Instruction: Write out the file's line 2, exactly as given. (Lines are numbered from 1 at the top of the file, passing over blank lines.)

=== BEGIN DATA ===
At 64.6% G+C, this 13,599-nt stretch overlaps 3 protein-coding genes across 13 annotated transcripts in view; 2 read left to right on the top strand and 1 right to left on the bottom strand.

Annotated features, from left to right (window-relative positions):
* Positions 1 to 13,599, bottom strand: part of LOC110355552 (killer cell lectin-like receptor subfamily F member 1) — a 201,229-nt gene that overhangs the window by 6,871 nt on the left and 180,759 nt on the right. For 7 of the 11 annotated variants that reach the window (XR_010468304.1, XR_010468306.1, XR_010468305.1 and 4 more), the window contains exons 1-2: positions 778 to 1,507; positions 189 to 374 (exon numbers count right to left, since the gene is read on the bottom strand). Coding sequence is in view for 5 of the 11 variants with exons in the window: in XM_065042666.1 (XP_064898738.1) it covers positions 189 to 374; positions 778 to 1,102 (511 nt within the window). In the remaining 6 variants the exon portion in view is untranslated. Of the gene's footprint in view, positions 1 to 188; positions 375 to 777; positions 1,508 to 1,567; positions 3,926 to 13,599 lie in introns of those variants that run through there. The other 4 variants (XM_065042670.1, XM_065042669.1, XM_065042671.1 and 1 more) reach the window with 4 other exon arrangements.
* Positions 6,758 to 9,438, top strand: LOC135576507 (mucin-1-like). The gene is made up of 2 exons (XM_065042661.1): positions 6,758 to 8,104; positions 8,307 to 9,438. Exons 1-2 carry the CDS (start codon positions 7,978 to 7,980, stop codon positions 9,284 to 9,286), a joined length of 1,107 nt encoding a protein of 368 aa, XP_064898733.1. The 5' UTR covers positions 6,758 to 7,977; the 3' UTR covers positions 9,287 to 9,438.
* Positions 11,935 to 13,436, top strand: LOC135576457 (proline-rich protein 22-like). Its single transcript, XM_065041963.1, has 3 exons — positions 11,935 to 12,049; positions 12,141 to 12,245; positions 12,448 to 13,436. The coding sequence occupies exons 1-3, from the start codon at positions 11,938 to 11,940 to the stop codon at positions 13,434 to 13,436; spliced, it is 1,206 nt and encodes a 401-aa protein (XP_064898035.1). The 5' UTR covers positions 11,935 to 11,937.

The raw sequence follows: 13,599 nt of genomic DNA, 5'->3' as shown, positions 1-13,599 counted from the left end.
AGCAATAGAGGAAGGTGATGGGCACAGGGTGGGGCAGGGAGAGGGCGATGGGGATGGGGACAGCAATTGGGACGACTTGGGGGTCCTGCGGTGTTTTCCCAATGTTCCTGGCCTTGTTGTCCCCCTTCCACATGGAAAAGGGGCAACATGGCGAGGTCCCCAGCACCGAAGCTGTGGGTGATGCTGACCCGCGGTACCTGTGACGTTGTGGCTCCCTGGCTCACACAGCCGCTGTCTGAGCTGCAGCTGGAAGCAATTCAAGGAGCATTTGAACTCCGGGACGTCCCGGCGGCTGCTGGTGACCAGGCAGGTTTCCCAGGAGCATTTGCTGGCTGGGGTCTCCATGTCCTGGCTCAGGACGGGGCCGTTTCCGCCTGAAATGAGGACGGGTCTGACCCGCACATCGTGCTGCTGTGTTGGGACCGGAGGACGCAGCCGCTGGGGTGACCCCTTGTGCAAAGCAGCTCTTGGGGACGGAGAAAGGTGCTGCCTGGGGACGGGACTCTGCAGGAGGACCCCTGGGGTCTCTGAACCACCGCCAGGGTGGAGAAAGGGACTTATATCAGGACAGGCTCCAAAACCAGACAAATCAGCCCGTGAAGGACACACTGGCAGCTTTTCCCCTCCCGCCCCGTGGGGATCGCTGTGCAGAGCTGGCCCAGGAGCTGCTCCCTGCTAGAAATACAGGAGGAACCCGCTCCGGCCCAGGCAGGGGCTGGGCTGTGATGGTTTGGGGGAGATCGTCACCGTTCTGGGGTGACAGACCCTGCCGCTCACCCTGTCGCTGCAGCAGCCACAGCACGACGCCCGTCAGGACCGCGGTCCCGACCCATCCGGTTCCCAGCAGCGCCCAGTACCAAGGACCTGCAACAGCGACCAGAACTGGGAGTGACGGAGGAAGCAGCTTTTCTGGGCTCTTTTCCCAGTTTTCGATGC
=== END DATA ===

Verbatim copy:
Annotated features, from left to right (window-relative positions):